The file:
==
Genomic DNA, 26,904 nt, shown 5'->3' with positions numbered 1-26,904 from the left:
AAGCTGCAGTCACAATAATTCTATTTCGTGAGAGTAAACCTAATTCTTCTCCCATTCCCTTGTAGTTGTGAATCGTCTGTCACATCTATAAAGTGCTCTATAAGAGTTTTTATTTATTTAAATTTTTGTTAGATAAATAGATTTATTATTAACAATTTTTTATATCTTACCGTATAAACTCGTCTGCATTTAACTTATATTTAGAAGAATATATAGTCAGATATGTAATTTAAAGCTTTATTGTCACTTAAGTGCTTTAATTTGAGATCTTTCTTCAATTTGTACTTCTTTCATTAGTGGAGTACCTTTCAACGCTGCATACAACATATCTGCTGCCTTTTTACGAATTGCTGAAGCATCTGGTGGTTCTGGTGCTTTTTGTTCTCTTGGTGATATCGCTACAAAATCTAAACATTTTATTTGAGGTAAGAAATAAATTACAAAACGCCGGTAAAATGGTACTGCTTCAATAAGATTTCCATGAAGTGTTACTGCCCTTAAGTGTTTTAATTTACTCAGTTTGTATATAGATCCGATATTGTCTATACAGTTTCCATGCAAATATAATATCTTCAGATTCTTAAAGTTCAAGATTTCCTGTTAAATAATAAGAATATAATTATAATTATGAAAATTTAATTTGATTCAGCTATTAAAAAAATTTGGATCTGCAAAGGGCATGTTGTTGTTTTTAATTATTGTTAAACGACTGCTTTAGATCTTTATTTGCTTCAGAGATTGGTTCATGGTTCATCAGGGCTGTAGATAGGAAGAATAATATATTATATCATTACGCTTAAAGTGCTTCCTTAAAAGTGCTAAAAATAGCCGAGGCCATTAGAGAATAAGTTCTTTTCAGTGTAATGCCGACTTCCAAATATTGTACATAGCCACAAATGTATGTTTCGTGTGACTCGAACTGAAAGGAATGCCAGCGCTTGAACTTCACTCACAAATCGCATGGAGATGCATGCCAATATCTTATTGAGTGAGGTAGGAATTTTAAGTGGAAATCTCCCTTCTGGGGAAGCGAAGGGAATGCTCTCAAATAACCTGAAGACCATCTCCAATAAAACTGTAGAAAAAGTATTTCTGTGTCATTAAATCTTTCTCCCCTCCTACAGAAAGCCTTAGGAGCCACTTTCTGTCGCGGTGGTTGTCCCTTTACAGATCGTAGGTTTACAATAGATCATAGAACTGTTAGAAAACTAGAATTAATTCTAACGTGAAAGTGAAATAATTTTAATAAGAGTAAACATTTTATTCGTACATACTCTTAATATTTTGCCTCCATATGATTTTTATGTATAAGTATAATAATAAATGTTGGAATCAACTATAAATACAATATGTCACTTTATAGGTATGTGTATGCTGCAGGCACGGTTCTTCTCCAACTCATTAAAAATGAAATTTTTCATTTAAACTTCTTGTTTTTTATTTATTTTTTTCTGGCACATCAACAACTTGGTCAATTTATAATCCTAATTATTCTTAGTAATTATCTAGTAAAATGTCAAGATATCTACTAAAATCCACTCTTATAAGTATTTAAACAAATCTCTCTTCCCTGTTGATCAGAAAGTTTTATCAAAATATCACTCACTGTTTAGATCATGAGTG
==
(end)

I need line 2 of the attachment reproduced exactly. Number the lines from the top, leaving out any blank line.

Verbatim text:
AAGCTGCAGTCACAATAATTCTATTTCGTGAGAGTAAACCTAATTCTTCTCCCATTCCCTTGTAGTTGTGAATCGTCTGTCACATCTATAAAGTGCTCTATAAGAGTTTTTATTTATTTAAATTTTTGTTAGATAAATAGATTTATTATTAACAATTTTTTATATCTTACCGTATAAACTCGTCTGCATTTAACTTATATTTAGAAGAATATATAGTCAGATATGTAATTTAAAGCTTTATTGTCACTTAAGTGCTTTAATTTGAGATCTTTCTTCAATTTGTACTTCTTTCATTAGTGGAGTACCTTTCAACGCTGCATACAACATATCTGCTGCCTTTTTACGAATTGCTGAAGCATCTGGTGGTTCTGGTGCTTTTTGTTCTCTTGGTGATATCGCTACAAAATCTAAACATTTTATTTGAGGTAAGAAATAAATTACAAAACGCCGGTAAAATGGTACTGCTTCAATAAGATTTCCATGAAGTGTTACTGCCCTTAAGTGTTTTAATTTACTCAGTTTGTATATAGATCCGATATTGTCTATACAGTTTCCATGCAAATATAATATCTTCAGATTCTTAAAGTTCAAGATTTCCTGTTAAATAATAAGAATATAATTATAATTATGAAAATTTAATTTGATTCAGCTATTAAAAAAATTTGGATCTGCAAAGGGCATGTTGTTGTTTTTAATTATTGTTAAACGACTGCTTTAGATCTTTATTTGCTTCAGAGATTGGTTCATGGTTCATCAGGGCTGTAGATAGGAAGAATAATATATTATATCATTACGCTTAAAGTGCTTCCTTAAAAGTGCTAAAAATAGCCGAGGCCATTAGAGAATAAGTTCTTTTCAGTGTAATGCCGACTTCCAAATATTGTACATAGCCACAAATGTATGTTTCGTGTGACTCGAACTGAAAGGAATGCCAGCGCTTGAACTTCACTCACAAATCGCATGGAGATGCATGCCAATATCTTATTGAGTGAGGTAGGAATTTTAAGTGGAAATCTCCCTTCTGGGGAAGCGAAGGGAATGCTCTCAAATAACCTGAAGACCATCTCCAATAAAACTGTAGAAAAAGTATTTCTGTGTCATTAAATCTTTCTCCCCTCCTACAGAAAGCCTTAGGAGCCACTTTCTGTCGCGGTGGTTGTCCCTTTACAGATCGTAGGTTTACAATAGATCATAGAACTGTTAGAAAACTAGAATTAATTCTAACGTGAAAGTGAAATAATTTTAATAAGAGTAAACATTTTATTCGTACATACTCTTAATATTTTGCCTCCATATGATTTTTATGTATAAGTATAATAATAAATGTTGGAATCAACTATAAATACAATATGTCACTTTATAGGTATGTGTATGCTGCAGGCACGGTTCTTCTCCAACTCATTAAAAATGAAATTTTTCATTTAAACTTCTTGTTTTTTATTTATTTTTTTCTGGCACATCAACAACTTGGTCAATTTATAATCCTAATTATTCTTAGTAATTATCTAGTAAAATGTCAAGATATCTACTAAAATCCACTCTTATAAGTATTTAAACAAATCTCTCTTCCCTGTTGATCAGAAAGTTTTATCAAAATATCACTCACTGTTTAGATCATGAGTG